An international aid effort saw millions of pounds raised to feed striking miners and their families during a year-long dispute over pit closures.
The huge humanitarian response to the hardship facing pit communities in 1984-5 was celebrated at a festival commemorating the international solidarity of the Miners’ Strike.
People at the With Banners Held High festival heard how the media largely ignored the support shown to miners from around the world and as far afield as Afghanistan and Japan.
But more than 30 years later the story was told at Saturday’s event at Unity Hall.
There was music, speeches, exhibitions and film screenings during the day-long festival, compered by writer and broadcaster Ian Clayton.
Speakers included Daniel Dernancourt, who was leader of the French miners’ union in 1984-5.
Mr Dernancourt described how a convoy of 30 truckloads of food and other aid travelled from France to the UK, coordinated by the Confédération Générale du Travail (CGT).
He said: “I had never before experienced such moments of fraternity, during which the CGT miners were full of admiration and friendship for their British comrades.”
A toy drive was also held to provide Christmas gifts for miners’ children.
Mr Dernancourt added: “Thousands of objects were taken to mining areas, where things were difficult for the strike movement and the atmosphere was tense.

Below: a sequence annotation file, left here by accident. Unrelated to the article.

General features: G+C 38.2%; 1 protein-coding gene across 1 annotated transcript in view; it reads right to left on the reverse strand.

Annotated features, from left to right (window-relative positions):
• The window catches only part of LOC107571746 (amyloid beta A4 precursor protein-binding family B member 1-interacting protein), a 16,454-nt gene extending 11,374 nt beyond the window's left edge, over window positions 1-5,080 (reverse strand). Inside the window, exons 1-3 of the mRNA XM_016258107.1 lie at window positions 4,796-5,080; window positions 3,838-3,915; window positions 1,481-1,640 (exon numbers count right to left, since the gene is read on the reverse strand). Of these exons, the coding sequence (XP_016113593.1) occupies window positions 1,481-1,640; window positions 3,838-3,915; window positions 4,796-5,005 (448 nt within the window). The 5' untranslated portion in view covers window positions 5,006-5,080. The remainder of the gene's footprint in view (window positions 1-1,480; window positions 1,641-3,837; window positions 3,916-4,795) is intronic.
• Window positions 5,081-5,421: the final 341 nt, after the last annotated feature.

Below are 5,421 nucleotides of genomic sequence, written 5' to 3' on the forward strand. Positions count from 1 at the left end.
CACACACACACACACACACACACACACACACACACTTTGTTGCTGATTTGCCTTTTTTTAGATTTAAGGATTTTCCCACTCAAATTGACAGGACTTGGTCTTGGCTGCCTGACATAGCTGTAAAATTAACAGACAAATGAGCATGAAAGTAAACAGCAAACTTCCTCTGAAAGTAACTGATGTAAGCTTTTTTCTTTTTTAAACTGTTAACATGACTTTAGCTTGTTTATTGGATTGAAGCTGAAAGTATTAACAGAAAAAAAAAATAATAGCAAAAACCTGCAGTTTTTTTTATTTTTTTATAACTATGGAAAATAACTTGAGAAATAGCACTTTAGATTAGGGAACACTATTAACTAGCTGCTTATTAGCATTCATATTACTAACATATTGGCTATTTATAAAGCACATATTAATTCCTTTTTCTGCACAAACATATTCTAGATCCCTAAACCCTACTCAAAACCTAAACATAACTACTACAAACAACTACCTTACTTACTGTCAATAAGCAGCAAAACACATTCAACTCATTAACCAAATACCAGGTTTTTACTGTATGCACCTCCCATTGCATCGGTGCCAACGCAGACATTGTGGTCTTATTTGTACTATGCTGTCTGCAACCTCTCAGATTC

“Miners’ wives organised the distribution of toys from the NUM offices so that Christmas would be a little less hard for the children.”
Support for the miners included shiploads of food from Denmark, a gift of 18,000Ibs of lamb from New Zealand and cash donations from all over the world.
And around 10,000 children were given holidays in Europe as part of the solidarity movement.
Speakers at the festival included Barbara Jackson, secretary of the Orgreave Truth and Justice Campaign.
The action group is calling for a full inquiry into policing at the Orgreave coking plant, when police clashed with miners in a pivotal moment during the dispute.
Also speaking was former BBC industrial correspondent Nick Jones, Tosh McDonald, president of the rail union ASLEF and Tony Garnett, film producer of Kes, Cathy Come Home and The Price of Coal,
There were musical performances from Grace Petrie and American protest singer David Rovics, whose song Letter to my Landlord rages against rent rises and the exploitation of tenants.
The daytime festival was followed by a benefit gig headlined by singer Louise Distras and compered by performance poet and songwriter Attila the Stockbroker.
Also performing were musician and activist Joe Solo and Barnsley band The Hurriers.
Proceeds will be donated to Orgreave Truth and Justice Campaign, Justice for Mineworkers and the Oaks Memorial Fund.